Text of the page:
Different stress-reducing techniques work better for some Alzheimer’s patients than others, so you may need to experiment to find the ones that best help your loved one.
Stress management tips for Alzheimer's patients:
Exercise is one of the best stress-relievers for both the Alzheimer's patient and you, the caregiver. Regular walking, dancing, or seated exercises can have a positive effect on many problem behaviors, such as aggression, wandering, and difficulty sleeping. Indoor shopping malls are vast walking opportunities protected from the weather.
Simple activities can be a way for your loved one to reconnect with their earlier life. Someone who used to enjoy cooking, for example, may still gain pleasure from the simple chore of washing vegetables for dinner. Try to involve your loved one in as many daily activities as possible. Folding laundry, watering plants, or going for a drive in the country can all help to manage stress.
Remembering the past may also help soothe an Alzheimer's patient. Even if your loved one can't remember what happened a few minutes ago, he or she may still clearly recall things from decades ago. Try asking general questions about your loved one's distant past.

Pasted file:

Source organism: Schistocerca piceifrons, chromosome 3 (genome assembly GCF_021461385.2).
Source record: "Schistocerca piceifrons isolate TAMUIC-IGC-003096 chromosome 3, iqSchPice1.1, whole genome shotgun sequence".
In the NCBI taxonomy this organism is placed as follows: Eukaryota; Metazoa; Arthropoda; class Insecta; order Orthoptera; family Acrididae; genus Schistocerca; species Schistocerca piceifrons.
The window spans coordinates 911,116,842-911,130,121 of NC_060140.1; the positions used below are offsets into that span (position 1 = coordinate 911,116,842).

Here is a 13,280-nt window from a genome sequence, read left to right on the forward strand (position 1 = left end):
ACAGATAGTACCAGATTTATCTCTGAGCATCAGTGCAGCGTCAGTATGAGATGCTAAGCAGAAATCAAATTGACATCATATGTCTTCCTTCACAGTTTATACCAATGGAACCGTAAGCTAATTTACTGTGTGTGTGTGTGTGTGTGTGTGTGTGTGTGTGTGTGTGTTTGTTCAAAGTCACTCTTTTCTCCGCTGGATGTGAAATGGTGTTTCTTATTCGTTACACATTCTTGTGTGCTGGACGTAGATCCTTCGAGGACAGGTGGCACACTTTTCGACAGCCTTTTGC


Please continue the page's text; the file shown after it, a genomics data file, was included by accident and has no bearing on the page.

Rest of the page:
Use calming music or play your loved one's favorite type of music as a way to relax them when agitated. Music therapy can also help soothe someone with Alzheimer's during mealtimes and bath times, making the processes easier for both of you.
Interacting with other people is still important. While large groups of strangers may increase stress for an Alzheimer's patient, spending time with different people in one-on-one situations can help to increase physical and social activity and relieve stress.
Pets can provide a source of positive, nonverbal communication. The playful interaction and gentle touch from a well-trained, docile animal can help soothe an Alzheimer's patient and decrease aggressive behavior. If you don't have a pet of your own, see Resources section below for organizations that offer pet visits.
Taking time to really connect with the person you're caring for can release hormones that boost the patient's mood and reduce stress—and it can have the same effect on you, too. Even if your loved one can no longer communicate verbally, it's important to take a short time when you're at your calmest to focus fully on him or her. Avoid all distractions—such as the TV, cell-phone, and computer—make eye contact if possible, hold the person's hand or stroke his or her cheek, and talk in a calm, reassuring tone of voice. When you connect in this way, you'll both experience a process that lowers stress and supports well-being.
Dealing with dementia behavior: Wandering
Two characteristic precursors to wandering are restlessness and disorientation. An Alzheimer’s patient may exhibit signs of restlessness when hungry, thirsty, constipated, or in pain. They may also become disoriented, pace, or wander when bored, anxious or stressed due to an uncomfortable environment or lack of exercise. As well as adding physical activity to your loved one’s daily routine, you can: